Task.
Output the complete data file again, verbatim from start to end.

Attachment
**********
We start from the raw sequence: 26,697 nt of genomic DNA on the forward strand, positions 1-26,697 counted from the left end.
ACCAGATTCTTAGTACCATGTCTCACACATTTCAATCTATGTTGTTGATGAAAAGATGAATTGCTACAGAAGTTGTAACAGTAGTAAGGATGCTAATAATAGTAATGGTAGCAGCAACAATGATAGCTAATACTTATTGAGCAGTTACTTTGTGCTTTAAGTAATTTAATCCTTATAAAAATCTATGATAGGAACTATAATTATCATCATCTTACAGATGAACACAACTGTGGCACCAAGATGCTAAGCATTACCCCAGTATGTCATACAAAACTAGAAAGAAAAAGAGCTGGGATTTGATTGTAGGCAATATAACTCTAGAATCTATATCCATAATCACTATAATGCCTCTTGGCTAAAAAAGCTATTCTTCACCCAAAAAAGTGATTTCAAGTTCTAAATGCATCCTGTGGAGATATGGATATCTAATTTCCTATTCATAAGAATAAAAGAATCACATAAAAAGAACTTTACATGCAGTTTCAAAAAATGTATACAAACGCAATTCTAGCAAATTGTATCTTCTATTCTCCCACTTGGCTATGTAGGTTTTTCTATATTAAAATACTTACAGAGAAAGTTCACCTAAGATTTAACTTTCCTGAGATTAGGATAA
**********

We start from the raw sequence: 26,697 nt of genomic DNA on the forward strand, positions 1-26,697 counted from the left end.
ACCAGATTCTTAGTACCATGTCTCACACATTTCAATCTATGTTGTTGATGAAAAGATGAATTGCTACAGAAGTTGTAACAGTAGTAAGGATGCTAATAATAGTAATGGTAGCAGCAACAATGATAGCTAATACTTATTGAGCAGTTACTTTGTGCTTTAAGTAATTTAATCCTTATAAAAATCTATGATAGGAACTATAATTATCATCATCTTACAGATGAACACAACTGTGGCACCAAGATGCTAAGCATTACCCCAGTATGTCATACAAAACTAGAAAGAAAAAGAGCTGGGATTTGATTGTAGGCAATATAACTCTAGAATCTATATCCATAATCACTATAATGCCTCTTGGCTAAAAAAGCTATTCTTCACCCAAAAAAGTGATTTCAAGTTCTAAATGCATCCTGTGGAGATATGGATATCTAATTTCCTATTCATAAGAATAAAAGAATCACATAAAAAGAACTTTACATGCAGTTTCAAAAAATGTATACAAACGCAATTCTAGCAAATTGTATCTTCTATTCTCCCACTTGGCTATGTAGGTTTTTCTATATTAAAATACTTACAGAGAAAGTTCACCTAAGATTTAACTTTCCTGAGATTAGGATAA